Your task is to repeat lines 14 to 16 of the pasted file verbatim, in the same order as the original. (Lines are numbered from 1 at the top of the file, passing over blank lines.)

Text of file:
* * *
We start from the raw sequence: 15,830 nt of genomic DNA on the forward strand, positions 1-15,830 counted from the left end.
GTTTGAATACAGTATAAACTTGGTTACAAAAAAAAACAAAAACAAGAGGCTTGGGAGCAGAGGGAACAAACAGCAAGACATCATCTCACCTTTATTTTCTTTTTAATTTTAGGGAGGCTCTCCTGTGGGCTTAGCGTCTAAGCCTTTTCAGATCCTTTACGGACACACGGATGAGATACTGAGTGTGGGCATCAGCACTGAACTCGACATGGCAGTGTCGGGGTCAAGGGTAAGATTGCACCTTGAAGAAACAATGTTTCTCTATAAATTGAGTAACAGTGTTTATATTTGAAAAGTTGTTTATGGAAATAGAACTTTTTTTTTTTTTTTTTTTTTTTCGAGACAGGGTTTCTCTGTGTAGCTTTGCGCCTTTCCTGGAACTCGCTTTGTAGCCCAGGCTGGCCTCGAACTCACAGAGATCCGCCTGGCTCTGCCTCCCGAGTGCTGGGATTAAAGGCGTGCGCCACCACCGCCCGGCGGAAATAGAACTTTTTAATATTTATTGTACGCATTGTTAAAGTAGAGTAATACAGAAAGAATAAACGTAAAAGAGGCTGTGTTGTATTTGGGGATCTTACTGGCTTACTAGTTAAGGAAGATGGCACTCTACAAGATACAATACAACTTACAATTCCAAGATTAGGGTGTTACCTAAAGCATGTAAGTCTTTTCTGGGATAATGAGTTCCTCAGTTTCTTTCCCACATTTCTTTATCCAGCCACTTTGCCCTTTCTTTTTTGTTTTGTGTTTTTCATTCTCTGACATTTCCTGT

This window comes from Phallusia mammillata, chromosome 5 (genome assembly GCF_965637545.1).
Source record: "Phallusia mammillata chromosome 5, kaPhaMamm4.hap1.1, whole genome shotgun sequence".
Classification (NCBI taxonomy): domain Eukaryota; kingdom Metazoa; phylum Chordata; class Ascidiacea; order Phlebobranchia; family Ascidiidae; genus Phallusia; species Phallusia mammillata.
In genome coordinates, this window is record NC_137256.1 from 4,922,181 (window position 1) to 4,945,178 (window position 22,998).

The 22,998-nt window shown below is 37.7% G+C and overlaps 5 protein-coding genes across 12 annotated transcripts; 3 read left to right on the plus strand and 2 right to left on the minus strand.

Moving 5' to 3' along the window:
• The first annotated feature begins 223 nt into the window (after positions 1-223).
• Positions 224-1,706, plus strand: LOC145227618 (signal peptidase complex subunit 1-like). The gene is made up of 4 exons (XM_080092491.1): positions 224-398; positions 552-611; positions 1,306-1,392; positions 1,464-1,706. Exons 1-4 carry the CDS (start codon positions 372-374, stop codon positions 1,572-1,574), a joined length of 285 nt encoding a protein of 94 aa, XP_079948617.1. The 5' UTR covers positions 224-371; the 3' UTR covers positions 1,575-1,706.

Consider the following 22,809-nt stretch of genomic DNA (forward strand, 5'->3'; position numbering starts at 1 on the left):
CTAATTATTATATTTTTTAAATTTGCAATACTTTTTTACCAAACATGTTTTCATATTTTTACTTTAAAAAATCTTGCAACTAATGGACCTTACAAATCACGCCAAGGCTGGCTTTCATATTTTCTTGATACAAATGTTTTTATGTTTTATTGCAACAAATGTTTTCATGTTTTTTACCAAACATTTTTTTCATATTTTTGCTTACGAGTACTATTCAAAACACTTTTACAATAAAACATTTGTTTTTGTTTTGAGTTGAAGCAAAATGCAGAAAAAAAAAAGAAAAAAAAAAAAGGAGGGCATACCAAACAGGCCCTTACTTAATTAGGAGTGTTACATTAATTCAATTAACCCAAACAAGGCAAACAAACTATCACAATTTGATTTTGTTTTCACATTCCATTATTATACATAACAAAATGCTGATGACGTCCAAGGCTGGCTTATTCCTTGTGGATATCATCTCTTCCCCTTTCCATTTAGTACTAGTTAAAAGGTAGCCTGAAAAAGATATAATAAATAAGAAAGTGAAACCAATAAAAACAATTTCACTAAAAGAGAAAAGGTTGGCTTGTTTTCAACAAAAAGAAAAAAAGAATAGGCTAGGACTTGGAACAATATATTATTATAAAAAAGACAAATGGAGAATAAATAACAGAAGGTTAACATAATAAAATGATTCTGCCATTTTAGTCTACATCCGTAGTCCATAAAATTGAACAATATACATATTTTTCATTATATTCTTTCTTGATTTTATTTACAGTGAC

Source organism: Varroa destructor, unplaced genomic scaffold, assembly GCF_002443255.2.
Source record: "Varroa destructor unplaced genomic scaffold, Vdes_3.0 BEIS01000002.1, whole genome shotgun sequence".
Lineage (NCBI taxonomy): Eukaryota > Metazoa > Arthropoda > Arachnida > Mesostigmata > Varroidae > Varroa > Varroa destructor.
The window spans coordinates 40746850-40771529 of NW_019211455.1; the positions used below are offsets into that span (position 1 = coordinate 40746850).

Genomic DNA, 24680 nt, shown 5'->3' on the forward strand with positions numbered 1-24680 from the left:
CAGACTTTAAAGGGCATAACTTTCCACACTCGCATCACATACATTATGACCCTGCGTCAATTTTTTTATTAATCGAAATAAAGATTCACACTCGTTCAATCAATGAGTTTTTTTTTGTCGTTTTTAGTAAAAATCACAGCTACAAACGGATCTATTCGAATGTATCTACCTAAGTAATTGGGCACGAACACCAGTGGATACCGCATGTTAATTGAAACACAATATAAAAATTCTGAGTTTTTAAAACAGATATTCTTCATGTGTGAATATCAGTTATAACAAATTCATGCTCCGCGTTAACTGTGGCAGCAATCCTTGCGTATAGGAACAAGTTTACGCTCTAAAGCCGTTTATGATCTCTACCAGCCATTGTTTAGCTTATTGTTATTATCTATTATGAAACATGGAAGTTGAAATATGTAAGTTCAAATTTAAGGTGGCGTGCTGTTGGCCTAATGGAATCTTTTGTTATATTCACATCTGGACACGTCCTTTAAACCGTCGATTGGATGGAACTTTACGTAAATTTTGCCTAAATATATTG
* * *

Source record: "Varroa destructor unplaced genomic scaffold, Vdes_3.0 BEIS01000002.1, whole genome shotgun sequence".
Lineage (NCBI taxonomy): Eukaryota > Metazoa > Arthropoda > Arachnida > Mesostigmata > Varroidae > Varroa > Varroa destructor.
The window spans coordinates 40746850-40771529 of NW_019211455.1; the positions used below are offsets into that span (position 1 = coordinate 40746850).